Archive for February 25th, 2019

February 25, 2019

Basilique Saint Sauveur, Rennes

So why not stay in lovely Rennes! As said been here several times and walked the beat but with so many monuments there are some that I think are worth mentioning in a post of their own. This is the case of the Basilica minor Saint Sauveur of Rennes.

Let me tell you a bit more on it and hope you enjoy it.

The Saint-Sauveur Basilica of Rennes is a minor basilica, known as  Notre Dame des Miracles et Virtue or Our Lady of Miracles and Virtues, located in the heart of the historic city center of Rennes. Its foundation, under the name of Saint-Sauveur, was before the 12C. Enlarged on several occasions and rebuilt in the early 18C, it was the seat of a parish for nearly three hundred years, until WWII, then again from 2002. Following several miraculous events in the 14C and 18C, the cult of Notre Dame developed strongly to culminate in a basilica erection in 1916. In classical style, this building is particularly distinguished by its furniture, a canopy of the high altar, wrought iron chair, organ, as well as the numerous ex-votos deposited by the faithful.

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Located in place Saint-Sauveur, it lies at the end of a perspective starting at the bottom of the Place du parliament de Bretagne and formed by the succession of the Rue Brilhac,Rue Ermine and Rue du Guesclin. Only its eastern and southern facades are visible, the remainder being adjoined by buildings, including the presbytery to the West,at  2 Rue Saint-Sauveur. The main façade, in the east, overlooks Place Saint-Sauveur, while the south façade opens onto Rue Saint-Sauveur, and beyond, on the garden of the Hôtel de Blossac.

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A bit of history I like

The present Basilica Church of Saint Sauveur was built at the beginning of the 18C, replacing a chapel whose origins merge with those of the city. The first written traces mentioning a Saint-Sauveur chapel in Rennes date from the 12C. Erected Saint-Sauveur in parish Church in 1667. This decision was confirmed by the Parliament of Brittany by a judgment of 1667, despite the opposition of the rector of Toussaints. A Brotherhood was founded in 1670 on the initiative of Saint John Eudes in honor of Our Lady of Miracles and Virtues and of the Holy Heart of Mary.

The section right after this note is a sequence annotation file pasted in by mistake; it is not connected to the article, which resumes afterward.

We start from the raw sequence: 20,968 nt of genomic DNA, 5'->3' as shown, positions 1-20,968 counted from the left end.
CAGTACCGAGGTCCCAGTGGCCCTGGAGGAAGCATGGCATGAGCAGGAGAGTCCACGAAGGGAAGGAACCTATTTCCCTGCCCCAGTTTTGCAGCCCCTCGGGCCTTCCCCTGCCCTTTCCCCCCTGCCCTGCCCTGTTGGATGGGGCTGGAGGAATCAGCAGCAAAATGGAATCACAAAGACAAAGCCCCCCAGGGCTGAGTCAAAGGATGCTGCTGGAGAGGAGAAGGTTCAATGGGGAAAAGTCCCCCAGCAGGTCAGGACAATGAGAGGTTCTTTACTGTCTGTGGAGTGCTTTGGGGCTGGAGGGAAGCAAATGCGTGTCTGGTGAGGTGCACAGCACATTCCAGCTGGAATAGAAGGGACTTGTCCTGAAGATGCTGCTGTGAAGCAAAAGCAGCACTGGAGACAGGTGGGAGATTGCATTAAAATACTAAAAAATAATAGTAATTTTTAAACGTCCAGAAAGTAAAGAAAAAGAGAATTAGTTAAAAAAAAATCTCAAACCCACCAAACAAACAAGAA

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In 1682, the west gable of the Church collapsed, making the Church unfit for worship. After a few months during which the Blessed Sacrament was transported to the Saint James Chapel, the cult resumed in the partially demolished church. The first stone was laid two years later, on July 24, 1703. The architect decides to orient the new church from east to west, unlike the old one. This new orientation allows to open the facade on the bottom of the place du grand bout de la Cohue (this square where a market was held until 1720 the location of the current Rue de  Clisson and Place Saint-Sauveur). The work begins with the Chorus, once it is completed, the Blessed Sacrament is transported there and the old church is finally demolished. Of it remains only a marquee carved on a face of a standing figure, dated the 12C, and kept at the Museum of Brittany. The new Church is consecrated on August 5, 1719, when only the choir (blessed earlier in the same year) and a crusader are completed.

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The destruction of the Place du grand bout de la Cohue, replaced by the Rue de Clisson and the Place Saint-Sauveur, and the piercing of the Rue du Guesclin in the axis of the Church, lead it to redraw the façade to integrate it into this new perspective. It also produces the map of the gate and its leaves. The major altar, symbolizing the end of the work, is consecrated in 1768.

The French revolution interrupted the reconstruction work of St. Peter’s Cathedral destroyed in 1768. The Church of Saint-Sauveur then became the temple of reason, then the temple of the Supreme Being in 1794. The miraculous statue of Notre Dame is destroyed during this period. The building hosts public meetings. Saint-Sauveur is officially rendered to worship only on September 30, 1802.